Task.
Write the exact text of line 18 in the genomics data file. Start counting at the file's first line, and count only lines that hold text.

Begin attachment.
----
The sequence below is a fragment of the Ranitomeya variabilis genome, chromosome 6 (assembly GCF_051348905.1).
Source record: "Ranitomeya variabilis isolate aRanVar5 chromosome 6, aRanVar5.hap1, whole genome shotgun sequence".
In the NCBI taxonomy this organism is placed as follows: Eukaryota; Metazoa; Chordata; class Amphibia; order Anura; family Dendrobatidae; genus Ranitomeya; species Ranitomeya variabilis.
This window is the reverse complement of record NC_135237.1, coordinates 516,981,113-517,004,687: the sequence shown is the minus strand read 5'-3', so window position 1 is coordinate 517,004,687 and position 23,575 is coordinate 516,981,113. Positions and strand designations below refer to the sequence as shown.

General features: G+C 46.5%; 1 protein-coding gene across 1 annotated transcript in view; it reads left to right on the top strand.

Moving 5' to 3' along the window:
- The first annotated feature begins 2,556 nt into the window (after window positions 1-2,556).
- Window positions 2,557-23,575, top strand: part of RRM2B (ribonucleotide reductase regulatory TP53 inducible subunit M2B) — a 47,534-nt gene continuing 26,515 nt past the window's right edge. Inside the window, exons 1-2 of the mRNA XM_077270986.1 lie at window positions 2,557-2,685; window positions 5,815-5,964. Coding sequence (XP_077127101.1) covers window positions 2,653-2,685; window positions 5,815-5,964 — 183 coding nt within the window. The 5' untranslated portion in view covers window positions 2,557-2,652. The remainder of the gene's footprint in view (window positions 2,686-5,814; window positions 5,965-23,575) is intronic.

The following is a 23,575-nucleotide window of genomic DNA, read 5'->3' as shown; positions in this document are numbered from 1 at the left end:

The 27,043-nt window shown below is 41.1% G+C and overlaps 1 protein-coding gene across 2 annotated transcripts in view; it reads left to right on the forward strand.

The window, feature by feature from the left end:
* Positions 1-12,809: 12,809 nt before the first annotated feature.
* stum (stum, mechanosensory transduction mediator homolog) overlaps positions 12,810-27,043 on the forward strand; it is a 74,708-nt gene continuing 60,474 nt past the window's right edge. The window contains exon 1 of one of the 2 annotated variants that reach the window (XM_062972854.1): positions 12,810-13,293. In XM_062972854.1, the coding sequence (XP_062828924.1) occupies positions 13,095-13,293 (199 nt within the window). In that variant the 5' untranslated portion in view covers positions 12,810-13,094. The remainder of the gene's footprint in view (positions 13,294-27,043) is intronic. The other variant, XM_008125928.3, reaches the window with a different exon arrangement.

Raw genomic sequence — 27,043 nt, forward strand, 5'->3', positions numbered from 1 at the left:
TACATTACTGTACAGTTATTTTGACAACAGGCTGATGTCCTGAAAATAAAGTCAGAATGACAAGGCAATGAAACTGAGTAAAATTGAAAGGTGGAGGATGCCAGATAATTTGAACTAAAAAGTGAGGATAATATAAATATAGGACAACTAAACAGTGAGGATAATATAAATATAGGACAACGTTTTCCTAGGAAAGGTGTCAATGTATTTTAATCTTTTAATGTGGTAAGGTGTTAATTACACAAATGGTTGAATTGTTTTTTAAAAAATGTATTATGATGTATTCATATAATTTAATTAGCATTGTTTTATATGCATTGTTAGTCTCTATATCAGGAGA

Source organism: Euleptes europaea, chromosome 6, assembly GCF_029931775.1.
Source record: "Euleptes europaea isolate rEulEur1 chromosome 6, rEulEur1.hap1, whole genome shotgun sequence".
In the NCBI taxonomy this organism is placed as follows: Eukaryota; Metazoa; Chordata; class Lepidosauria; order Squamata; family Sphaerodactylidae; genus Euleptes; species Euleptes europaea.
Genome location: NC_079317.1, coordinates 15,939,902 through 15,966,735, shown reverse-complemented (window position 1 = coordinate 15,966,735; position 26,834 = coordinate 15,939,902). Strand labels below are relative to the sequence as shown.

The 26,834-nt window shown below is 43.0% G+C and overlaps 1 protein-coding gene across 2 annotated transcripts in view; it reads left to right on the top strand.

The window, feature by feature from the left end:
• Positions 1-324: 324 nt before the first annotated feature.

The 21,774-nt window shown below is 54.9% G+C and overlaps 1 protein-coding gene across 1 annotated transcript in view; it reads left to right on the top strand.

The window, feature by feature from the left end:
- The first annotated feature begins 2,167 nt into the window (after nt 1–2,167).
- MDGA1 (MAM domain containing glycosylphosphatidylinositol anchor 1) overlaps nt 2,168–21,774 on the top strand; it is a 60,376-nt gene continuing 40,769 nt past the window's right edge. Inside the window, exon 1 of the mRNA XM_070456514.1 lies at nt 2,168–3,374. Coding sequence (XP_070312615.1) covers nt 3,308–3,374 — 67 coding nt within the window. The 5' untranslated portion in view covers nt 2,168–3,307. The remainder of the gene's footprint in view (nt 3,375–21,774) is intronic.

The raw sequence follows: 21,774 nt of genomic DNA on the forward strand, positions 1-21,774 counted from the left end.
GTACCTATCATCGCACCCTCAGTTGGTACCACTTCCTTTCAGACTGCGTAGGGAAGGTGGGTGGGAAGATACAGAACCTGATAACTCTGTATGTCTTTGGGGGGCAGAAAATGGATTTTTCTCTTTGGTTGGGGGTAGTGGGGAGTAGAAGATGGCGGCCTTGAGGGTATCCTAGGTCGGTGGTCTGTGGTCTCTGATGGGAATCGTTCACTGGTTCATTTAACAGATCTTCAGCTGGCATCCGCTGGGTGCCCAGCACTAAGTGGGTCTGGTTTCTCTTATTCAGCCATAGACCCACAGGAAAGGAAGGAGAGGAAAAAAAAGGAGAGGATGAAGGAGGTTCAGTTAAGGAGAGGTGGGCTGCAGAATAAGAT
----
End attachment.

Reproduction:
In the NCBI taxonomy this organism is placed as follows: Eukaryota; Metazoa; Chordata; class Lepidosauria; order Squamata; family Sphaerodactylidae; genus Euleptes; species Euleptes europaea.